Bedside Shift Reporting Discussion Paper

Area of interest

Currently, shift-to-shift reports are presented at the nurses’ station, with the patients offered no opportunity to provide their input into the care plan. In fact, it is correct to assert that shift change reports have typically been conducted among nurses at their station without visualization or even the patient’s inclusion, with the process continuing until the whole report is presented and the off-duty nurse signs off. However, new evidence from Ford, Heyman and Chapman (2014) suggest that while this is the standard practice in the medical-surgical unit, it has been matched by low satisfaction levels among the patients. The evidence goes on to show that using bedside shift-to-shift report would improve patient satisfaction by prompting an inclusive discussion where the patient giving his input in regard to care and other issues associated with the case. The implication is that conducting bedside shift-to-shift report could be enough to improve the patients’ satisfaction by involving patients in the discussions regarding their care Bedside Shift Reporting Discussion Paper.

The problem addressed by this research is the low patient satisfaction levels, postulated to be resultant of the patients’ non-inclusion in the shift-to-shift report. The traditional end-of-shift report has been viewed as conveying too little information regarding the patients (James, 2013). The incoming nurse may not receive the necessary information to enable her to deliver the needed quality care. Such a problem decrease the time spent at the bedside while increasing the time spent on reviewing the patient’s chart for the pertinent information relating to the patient. That being said, there are other nurses who tend to include too much information which lead to irrelevant reports which are likely to be inconsistent in quality and limit the chance for the newly joined nurse to ask the essential questions (James, 2013). The nurse-to-nurse reporting runs the risk of giving incomplete information regarding the patient care. Another problem is that questions arising after the nurse has gone cannot be addressed. Such nursing issues can lead to poor patient care and risky outcomes.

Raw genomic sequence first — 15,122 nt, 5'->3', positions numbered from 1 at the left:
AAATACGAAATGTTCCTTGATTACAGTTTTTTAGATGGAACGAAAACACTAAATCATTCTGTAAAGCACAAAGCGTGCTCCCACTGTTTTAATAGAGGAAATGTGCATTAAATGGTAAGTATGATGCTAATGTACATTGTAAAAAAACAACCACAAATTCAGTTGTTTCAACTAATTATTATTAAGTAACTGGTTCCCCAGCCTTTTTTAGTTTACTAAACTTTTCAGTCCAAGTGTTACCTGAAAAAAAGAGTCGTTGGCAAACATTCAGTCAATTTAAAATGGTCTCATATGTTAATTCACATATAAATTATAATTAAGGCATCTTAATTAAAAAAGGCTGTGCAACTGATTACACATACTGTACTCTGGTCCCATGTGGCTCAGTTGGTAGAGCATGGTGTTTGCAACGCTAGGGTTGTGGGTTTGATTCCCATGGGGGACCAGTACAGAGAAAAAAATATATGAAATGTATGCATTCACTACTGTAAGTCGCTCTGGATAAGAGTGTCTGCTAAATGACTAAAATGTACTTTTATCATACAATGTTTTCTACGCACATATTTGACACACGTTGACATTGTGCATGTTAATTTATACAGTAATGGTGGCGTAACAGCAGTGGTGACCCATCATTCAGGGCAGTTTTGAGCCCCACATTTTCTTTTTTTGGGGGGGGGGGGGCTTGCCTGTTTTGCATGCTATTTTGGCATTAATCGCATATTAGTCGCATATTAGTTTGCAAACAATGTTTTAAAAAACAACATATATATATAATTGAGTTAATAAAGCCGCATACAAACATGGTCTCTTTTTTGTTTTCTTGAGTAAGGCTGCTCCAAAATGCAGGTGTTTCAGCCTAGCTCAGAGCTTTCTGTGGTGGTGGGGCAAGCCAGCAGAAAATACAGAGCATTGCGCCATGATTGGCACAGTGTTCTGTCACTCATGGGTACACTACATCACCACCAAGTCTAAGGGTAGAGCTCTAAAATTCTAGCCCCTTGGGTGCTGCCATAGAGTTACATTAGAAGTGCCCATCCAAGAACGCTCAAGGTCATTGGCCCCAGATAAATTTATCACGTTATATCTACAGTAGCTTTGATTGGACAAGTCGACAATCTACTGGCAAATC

One significant feature of the non-inclusion of patients is that reporting has been linked to a surge in the general cost of care, mortality, and morbidity. In fact, inaccurate communication at transition of care leads to readmissions that cost more than $26 billion a year. Every year, between 210,000 and 440,000 patients suffer from some type of preventable harm that leads to their death. Inaccurate communication between providers, as well as, between healthcare professionals and patients plays a role in these adverse events (James, 2013). If patients were involved in their own care by being allowed to offer input that would then be used to advance care quality, there is a heightened possibility that the costs, mortality and morbidity rates would be considerably reduced (Wrobleski et al., 2014). It is evident that the medical-surgical unit does not offer a good environment where patients can be part of their care. Reversing this perception to improve patient satisfaction will not be easy to achieve since it will require significant changes in the standard operating procedures concerning handover instructions (Maxson et al., 2012). Besides that, there is no guarantee that bedside shift-to-shift report would improve patient satisfaction levels although the literature review makes a strong argument for correlation existing between patient satisfaction and involvement. Thus, it is essential for nurses to understand that failure to include patients in the care planning and holding meaningful communication with them lowers medical care efficiency and outcomes that have a primary influence on reducing their satisfaction levels and secondary effect in increasing costs, as well as the morbidity and mortality rates.